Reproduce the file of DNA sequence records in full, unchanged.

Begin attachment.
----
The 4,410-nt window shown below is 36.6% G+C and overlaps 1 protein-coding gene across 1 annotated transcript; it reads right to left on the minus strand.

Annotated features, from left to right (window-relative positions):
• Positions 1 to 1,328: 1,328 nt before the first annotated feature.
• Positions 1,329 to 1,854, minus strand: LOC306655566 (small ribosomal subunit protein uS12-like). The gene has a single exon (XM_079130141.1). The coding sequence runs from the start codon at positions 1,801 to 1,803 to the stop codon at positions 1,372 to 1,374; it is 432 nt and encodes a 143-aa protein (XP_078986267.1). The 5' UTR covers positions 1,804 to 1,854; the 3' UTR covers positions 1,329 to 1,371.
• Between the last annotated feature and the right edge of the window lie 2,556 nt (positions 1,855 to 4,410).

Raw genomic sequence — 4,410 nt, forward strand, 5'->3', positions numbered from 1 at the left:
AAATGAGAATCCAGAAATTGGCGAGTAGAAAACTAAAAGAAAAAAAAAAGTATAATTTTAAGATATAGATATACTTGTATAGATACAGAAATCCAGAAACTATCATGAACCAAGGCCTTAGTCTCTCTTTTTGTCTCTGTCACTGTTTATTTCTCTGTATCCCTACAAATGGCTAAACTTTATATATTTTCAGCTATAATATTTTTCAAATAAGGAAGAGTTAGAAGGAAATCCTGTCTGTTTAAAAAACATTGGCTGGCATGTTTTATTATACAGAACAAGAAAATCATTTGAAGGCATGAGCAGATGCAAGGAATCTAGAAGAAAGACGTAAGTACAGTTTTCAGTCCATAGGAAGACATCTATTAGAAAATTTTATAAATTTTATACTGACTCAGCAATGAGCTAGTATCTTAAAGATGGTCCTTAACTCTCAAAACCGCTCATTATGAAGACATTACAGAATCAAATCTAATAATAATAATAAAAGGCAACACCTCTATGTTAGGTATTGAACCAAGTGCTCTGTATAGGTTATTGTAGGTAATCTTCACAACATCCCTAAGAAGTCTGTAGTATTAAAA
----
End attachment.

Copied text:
The 4,410-nt window shown below is 36.6% G+C and overlaps 1 protein-coding gene across 1 annotated transcript; it reads right to left on the minus strand.

Annotated features, from left to right (window-relative positions):
• Positions 1 to 1,328: 1,328 nt before the first annotated feature.
• Positions 1,329 to 1,854, minus strand: LOC306655566 (small ribosomal subunit protein uS12-like). The gene has a single exon (XM_079130141.1). The coding sequence runs from the start codon at positions 1,801 to 1,803 to the stop codon at positions 1,372 to 1,374; it is 432 nt and encodes a 143-aa protein (XP_078986267.1). The 5' UTR covers positions 1,804 to 1,854; the 3' UTR covers positions 1,329 to 1,371.
• Between the last annotated feature and the right edge of the window lie 2,556 nt (positions 1,855 to 4,410).

Raw genomic sequence — 4,410 nt, forward strand, 5'->3', positions numbered from 1 at the left:
AAATGAGAATCCAGAAATTGGCGAGTAGAAAACTAAAAGAAAAAAAAAAGTATAATTTTAAGATATAGATATACTTGTATAGATACAGAAATCCAGAAACTATCATGAACCAAGGCCTTAGTCTCTCTTTTTGTCTCTGTCACTGTTTATTTCTCTGTATCCCTACAAATGGCTAAACTTTATATATTTTCAGCTATAATATTTTTCAAATAAGGAAGAGTTAGAAGGAAATCCTGTCTGTTTAAAAAACATTGGCTGGCATGTTTTATTATACAGAACAAGAAAATCATTTGAAGGCATGAGCAGATGCAAGGAATCTAGAAGAAAGACGTAAGTACAGTTTTCAGTCCATAGGAAGACATCTATTAGAAAATTTTATAAATTTTATACTGACTCAGCAATGAGCTAGTATCTTAAAGATGGTCCTTAACTCTCAAAACCGCTCATTATGAAGACATTACAGAATCAAATCTAATAATAATAATAAAAGGCAACACCTCTATGTTAGGTATTGAACCAAGTGCTCTGTATAGGTTATTGTAGGTAATCTTCACAACATCCCTAAGAAGTCTGTAGTATTAAAA